At a museum this is often taken care of by a preparator or contracted art handler. Art handlers build crates and carefully pack the work for shipping. An item such as a clay pot or a bronze sculpture requires special care.

There are numerous regulations when sending art across borders. For example, only certain types of wood may be used for crates being shipped to Europe. Companies which handle art sometimes also provide climate-controlled art storage.

When installing works of art in your home or office:
Frame works of art in an appropriate manner. Works on paper should always be framed before hanging. Museums and galleries often use neutral frames and mats in order to emphasize the work of art. A well chosen frame dignifies the work of art.

Lean your pieces on the floor against the wall, then move them around until the grouping suits you. Begin with a central picture or object, then work your way outward.

Carry paintings by supporting the bottom and one side of the frame -- never by the hanging wire or top of the frame.

Less is more. Installing many works can look cluttered and cause the individual pieces to receive less attention. Consider rotating out your works of art in order to give more attention to specific pieces.
Consistent spacing between each item helps unify the design.

Works should be hung so that the center of the picture or grouping is about eye level, usually 54 to 60 inches from the floor. In areas where the work is viewed while guests are seated, a lower hanging level is acceptable. The most common error is to hang works too high.

Always use picture hooks rated for the weight of the works of art. Heavy pieces should be attached withhooks installed into wall studs or with special anchors and screws. Use two picture hooks to provide support and to keep the piece level, especially if it is larger.

There are installation systems which avoid making holes in the walls. These involve long wires attached to a running board high on the wall. Paintings are then attached to the wires by hooks.

Use a level to adjust work.

Since works of art should be at eye level, placing a sculpture on a pedestal might make it more viewable. A vitrine (glass or plexiglass covering) can help protect a fragile piece.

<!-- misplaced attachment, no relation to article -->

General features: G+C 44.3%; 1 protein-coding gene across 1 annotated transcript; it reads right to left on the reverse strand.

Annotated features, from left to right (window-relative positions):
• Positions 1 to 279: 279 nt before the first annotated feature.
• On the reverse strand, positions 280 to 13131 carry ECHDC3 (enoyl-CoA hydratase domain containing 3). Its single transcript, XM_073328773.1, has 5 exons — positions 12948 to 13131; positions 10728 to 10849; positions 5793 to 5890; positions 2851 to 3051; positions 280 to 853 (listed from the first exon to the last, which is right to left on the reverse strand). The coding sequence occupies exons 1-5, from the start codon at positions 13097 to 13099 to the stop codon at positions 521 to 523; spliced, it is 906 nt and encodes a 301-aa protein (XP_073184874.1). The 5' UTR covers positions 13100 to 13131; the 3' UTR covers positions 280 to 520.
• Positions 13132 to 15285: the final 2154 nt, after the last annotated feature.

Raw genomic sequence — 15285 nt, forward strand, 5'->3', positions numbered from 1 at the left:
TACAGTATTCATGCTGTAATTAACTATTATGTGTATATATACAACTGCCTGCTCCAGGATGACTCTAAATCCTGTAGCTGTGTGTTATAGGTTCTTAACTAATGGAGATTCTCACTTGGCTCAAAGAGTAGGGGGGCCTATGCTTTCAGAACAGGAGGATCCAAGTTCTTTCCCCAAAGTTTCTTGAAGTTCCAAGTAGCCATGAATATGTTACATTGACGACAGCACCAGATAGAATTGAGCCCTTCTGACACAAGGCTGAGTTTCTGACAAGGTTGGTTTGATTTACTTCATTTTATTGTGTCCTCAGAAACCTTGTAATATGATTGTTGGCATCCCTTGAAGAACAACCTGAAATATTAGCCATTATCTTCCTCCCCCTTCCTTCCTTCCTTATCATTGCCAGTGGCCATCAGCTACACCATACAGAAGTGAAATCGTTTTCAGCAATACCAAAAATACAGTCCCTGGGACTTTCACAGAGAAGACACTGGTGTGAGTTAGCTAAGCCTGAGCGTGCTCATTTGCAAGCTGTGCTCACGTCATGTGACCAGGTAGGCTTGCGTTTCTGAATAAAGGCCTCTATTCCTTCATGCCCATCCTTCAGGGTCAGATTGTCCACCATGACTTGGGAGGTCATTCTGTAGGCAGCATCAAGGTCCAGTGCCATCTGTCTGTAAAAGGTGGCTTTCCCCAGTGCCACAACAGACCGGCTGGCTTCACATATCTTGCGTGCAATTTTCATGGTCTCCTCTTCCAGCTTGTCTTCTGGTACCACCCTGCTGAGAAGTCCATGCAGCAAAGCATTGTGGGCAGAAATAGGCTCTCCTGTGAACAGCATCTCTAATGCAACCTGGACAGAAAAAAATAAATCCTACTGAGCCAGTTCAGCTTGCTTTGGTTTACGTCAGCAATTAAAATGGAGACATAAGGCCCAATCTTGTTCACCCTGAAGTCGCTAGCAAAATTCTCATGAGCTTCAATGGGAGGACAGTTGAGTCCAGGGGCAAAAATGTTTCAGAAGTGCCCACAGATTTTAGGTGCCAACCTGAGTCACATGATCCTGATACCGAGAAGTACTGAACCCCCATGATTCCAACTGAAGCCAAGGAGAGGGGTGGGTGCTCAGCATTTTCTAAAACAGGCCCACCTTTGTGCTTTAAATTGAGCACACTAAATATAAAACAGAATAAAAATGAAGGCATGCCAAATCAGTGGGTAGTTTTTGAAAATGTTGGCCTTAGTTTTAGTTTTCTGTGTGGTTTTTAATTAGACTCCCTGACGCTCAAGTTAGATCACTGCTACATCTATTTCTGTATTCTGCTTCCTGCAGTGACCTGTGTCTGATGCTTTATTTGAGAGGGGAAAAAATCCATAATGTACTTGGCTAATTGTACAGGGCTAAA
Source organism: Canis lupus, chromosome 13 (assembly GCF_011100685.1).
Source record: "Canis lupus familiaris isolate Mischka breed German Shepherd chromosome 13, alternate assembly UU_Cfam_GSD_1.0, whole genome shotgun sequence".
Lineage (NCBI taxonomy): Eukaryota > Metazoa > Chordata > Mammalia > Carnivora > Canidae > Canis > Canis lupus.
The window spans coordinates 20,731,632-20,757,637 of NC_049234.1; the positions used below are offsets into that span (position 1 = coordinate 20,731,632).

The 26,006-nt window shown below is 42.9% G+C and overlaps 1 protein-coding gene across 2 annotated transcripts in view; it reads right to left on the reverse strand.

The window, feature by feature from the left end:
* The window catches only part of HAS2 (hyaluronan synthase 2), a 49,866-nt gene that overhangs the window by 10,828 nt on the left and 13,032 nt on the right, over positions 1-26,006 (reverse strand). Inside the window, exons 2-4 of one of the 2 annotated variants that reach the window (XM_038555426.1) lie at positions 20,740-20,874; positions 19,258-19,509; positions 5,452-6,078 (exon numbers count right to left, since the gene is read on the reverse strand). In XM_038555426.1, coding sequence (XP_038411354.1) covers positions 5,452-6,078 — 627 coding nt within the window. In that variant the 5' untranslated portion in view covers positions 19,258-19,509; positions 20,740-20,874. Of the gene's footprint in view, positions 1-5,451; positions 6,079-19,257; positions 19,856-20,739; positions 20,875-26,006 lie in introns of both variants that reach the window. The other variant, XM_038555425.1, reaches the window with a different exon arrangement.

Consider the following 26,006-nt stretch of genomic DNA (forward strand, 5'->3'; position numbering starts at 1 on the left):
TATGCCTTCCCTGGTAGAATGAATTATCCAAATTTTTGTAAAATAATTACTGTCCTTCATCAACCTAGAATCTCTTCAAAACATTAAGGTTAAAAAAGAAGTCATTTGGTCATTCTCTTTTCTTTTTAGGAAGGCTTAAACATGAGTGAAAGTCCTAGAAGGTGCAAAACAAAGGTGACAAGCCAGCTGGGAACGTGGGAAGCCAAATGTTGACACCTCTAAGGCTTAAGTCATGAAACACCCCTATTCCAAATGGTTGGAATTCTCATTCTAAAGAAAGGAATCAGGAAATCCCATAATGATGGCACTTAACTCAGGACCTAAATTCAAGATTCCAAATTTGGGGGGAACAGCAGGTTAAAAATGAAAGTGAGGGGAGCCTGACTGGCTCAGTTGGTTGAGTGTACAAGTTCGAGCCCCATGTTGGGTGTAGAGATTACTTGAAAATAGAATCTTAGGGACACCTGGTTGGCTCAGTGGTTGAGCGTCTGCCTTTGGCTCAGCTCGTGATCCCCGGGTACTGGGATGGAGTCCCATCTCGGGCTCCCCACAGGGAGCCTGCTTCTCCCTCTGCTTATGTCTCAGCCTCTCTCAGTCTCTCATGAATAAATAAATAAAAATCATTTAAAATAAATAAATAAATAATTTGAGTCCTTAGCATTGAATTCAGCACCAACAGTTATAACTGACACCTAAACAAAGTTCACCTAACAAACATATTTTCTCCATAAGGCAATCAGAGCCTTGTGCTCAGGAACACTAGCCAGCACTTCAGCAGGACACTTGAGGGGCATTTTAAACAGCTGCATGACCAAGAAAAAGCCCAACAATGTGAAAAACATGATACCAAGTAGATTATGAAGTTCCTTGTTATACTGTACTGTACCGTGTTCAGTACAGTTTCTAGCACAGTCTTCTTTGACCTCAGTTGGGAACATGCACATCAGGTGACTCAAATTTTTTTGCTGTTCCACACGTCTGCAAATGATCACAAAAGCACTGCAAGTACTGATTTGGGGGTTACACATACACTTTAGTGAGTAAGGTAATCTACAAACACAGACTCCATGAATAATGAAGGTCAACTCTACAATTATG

Ideally, sculpture should occupy a space where it can be viewed from all sides. Placing a mirror behind a sculpture may help with this.

Illumination gives art importance. Track systems allows you to adjust lighting for individual works of art.

Museums have controlled environments which may not be easily duplicated in the home, but the collector can take some precautions.

Fluctuations in humidity, heat, and stability of environment are dangerous for long-term preservation of art.
Never install in a location which receives direct sunlight, as this can quickly damage a piece.

Do not install or store art in a damp area.

Do not touch the surface of the work with cleaning solutions; do not use sprays, insecticides or pesticides near works of art.

It has been said that “art washes from the soul the dust of everyday life” (attributed to Pablo Picasso). Art can encourage you to feel, think, wonder, imagine, reflect, engage, contemplate, critique, or converse. Spend some time installing your works of art in order to give your collection the attention it deserves.

Thanks to Melody Mock who has curated and/or directed close to 100 art exhibits in Albuquerque over the past ten years. She is now part of The Collector’s Guide team.

Originally appeared in The Wingspread Collector’s Guide to Santa Fe, Taos & Albuquerque – Vol 21

Related Pages

Appraisal of Art: What's the Big Deal? article
Collecting Antique Prints article

Conserving Works of Art on Paper article
Conservation Preserves Your Art article

Collector’s Resources


The Navajo Rug, LLC 535 Los Ranchos Road NW | 505-897-5005
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Santa Fe

Joan Caballero Appraisals PO Box 822, Santa Fe, NM | 505-982-8148
Laura Center Navajo Rug Restoration PO Box 8455 | 505-982-5663